PBT Awards: Executive of the Year

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Though none of us have a ballot for the NBA’s official awards, we’ll be presenting our choices and making our cases this week for each major honor.

Kurt Helin

1. David Griffin, Cleveland Cavaliers

2. Bob Myers, Golden State Warriors

3. Mike Budenholzer (Danny Ferry), Atlanta Hawks

It’s not for getting LeBron James last summer; LeBron decided that. It’s not for the Kevin Love/Andrew Wiggins trade; LeBron pushed to make that happen, too. No, it was for the smart mid-season change of
course to get Timofey Mozgov and J.R. Smith in while sending Dion Waiters out. That and not panicking with David Blatt.

Officially the Hawks submitted Budenholzer — the acting GM — for this award, but Ferry deserves credit here, too. Even Budenholzer recently said it was Ferry, currently suspended, who constructed most of the East’s top team.

Brett Pollakoff

1. David Griffin, Cleveland Cavaliers

2. Mike Budenholzer (Danny Ferry), Atlanta Hawks

3. Danny Ainge, Boston Celtics

While Griffin may not have had much to do with the Cavaliers landing LeBron James or Kevin Love, bringing in Timofey Mozgov, Iman Shumpert and J.R. Smith (while jettisoning Dion Waiters at the same time) makes him worthy of the honor. It was tempting to consider the Hawks for the top spot, but Dan Feldman laid out a pretty solid case of why it wouldn’t be appropriate, no matter what moves may have been made by those in Atlanta’s front office.

Sean Highkin

1. David Griffin, Cleveland Cavaliers

2. Danny Ferry, Atlanta Hawks

3. Danny Ainge, Boston Celtics

Yes, your job is a lot easier when you’re gifted LeBron James and Kevin Love in the offseason. But Griffin deserves a lot of credit for the Iman Shumpert/J.R. Smith/Timofey Mozgov trades in January that filled every need the Cavs had and were the catalyst for their transformation into the team to beat in the East.

I realize that Ferry wasn’t officially on the ballot, and that was just about the only thing the Hawks could do given the circumstances around his leave of absence. But Ferry’s done a phenomenal job since taking over the Hawks, and this was the best season in franchise history.

Ainge did a good job collecting assets, picking up a potential long-term piece in Isaiah Thomas, and getting decent value for Rajon Rondo and Jeff Green.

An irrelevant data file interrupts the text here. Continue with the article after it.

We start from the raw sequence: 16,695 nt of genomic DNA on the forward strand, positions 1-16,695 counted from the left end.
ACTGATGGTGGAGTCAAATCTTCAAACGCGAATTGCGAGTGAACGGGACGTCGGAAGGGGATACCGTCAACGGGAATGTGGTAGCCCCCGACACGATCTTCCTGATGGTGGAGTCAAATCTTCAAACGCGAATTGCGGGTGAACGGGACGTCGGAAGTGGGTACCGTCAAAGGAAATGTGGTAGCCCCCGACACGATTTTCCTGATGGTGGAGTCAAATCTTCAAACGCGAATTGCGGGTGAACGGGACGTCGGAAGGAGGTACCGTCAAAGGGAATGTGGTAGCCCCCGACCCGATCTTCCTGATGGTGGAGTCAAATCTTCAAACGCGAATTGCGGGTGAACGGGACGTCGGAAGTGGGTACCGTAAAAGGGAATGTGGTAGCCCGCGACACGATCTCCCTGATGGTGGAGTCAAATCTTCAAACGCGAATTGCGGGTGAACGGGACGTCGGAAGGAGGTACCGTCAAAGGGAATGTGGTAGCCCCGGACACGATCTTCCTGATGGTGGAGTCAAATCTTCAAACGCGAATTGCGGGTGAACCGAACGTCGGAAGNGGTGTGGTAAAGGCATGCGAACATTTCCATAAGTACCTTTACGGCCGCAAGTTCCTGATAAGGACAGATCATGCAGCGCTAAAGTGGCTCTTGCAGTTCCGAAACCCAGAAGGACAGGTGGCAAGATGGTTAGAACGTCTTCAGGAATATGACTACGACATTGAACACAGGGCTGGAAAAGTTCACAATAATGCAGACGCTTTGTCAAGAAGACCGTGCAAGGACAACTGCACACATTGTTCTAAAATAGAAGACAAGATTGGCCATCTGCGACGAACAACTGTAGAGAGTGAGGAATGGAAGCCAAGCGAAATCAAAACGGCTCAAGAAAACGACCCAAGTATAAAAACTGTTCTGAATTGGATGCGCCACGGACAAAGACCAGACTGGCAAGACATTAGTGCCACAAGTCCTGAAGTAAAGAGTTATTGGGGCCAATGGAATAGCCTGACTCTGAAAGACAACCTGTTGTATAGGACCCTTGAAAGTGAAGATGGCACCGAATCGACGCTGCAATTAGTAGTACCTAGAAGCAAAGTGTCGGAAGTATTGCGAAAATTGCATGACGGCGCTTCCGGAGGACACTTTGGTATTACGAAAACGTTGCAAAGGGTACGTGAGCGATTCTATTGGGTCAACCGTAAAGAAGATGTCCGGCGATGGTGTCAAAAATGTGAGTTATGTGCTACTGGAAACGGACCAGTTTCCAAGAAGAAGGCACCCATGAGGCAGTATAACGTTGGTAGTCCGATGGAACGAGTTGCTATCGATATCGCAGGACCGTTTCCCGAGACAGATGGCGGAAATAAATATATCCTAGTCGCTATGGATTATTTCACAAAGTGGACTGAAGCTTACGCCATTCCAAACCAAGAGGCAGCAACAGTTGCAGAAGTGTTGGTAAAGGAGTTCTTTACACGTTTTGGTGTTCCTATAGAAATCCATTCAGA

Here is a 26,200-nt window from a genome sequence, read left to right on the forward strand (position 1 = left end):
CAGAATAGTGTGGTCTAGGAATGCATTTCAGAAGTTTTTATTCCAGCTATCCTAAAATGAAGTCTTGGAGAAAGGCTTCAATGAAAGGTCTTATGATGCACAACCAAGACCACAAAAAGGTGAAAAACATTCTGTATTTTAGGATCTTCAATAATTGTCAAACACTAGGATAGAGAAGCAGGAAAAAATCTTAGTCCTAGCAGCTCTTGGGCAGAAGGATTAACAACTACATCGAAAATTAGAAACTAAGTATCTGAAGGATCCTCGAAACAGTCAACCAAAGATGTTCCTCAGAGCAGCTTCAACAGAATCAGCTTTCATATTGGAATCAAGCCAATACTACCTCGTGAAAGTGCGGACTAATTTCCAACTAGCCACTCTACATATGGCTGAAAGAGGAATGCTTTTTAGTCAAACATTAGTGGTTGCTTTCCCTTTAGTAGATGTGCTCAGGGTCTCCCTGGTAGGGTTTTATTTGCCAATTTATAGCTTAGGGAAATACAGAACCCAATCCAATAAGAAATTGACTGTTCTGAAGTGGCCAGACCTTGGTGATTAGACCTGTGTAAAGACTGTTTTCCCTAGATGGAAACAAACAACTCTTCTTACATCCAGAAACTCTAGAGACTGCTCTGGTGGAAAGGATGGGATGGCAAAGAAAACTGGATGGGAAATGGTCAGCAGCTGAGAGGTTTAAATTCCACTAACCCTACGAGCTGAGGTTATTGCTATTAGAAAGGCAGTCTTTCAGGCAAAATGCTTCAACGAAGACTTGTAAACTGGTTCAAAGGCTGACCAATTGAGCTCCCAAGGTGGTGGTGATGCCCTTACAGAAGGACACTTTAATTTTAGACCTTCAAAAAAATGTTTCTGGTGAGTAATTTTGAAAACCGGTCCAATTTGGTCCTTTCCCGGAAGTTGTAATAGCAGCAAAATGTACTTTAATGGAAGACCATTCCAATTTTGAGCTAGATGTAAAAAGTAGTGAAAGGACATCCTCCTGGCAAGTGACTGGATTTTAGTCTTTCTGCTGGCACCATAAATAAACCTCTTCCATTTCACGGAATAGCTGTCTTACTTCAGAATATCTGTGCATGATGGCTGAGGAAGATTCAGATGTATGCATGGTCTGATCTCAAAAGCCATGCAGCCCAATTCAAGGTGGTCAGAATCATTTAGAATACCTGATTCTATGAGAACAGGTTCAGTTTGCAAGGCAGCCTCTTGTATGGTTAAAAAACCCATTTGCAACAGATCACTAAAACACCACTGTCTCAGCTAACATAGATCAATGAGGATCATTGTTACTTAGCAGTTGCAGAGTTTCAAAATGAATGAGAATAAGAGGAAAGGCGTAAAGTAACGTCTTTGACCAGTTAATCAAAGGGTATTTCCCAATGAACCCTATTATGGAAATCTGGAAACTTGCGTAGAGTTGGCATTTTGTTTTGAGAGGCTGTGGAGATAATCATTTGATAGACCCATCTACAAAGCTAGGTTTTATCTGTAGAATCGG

Dan Feldman

1. David Griffin, Cleveland Cavaliers

2. Bob Myers, Golden State Warriors

3. Danny Ainge, Boston Celtics

Of course, LeBron James is primarily responsible for transforming the Cavaliers, and hometown pride guided his decision. But he was not leaving the Heat for Cleveland under just any circumstances. Credit Griffin for making the Cavaliers appealing enough and creating the necessary cap space to lure LeBron. From there, Griffin did right to cash in assets to maximize Cleveland’s chances of winning now. Timofey Mozgov, Iman Shumpert and J.R. Smith have rounded out the roster, and getting a first rounder for Dion Waiters was impressive. The verdict is still out on the Kevin Love-Andrew Wiggins trade, but Griffin had the right idea.

On that same front, Myers gets most credit for the trade he didn’t make – Klay Thompson for Kevin Love. Myers did most of his heavy-lifting with the roster in previous years, but keeping the group together was a decision, just like breaking it up would have been a decision. This year, the Warriors hired Steve Kerr and surrounded him with excellent assistant coaches – building a collaborative culture that really works. Myers is the front-office face of it.

Ainge successfully tore down the Celtics, probably getting the best haul of draft picks as possible in the process. Rajon Rondo, Jeff Green and Brandan Wright (who was acquired for Rondo) were the prominent outgoing players this year, but Ainge even got a pick for Austin Rivers. Ainge also wisely reversed course somewhat when Boston stayed in the playoff hunt and Isaiah Thomas became available for good value. Best of all, Ainge has created an environment where Brad Stevens has the resources and support to successfully make the college-to-NBA jump.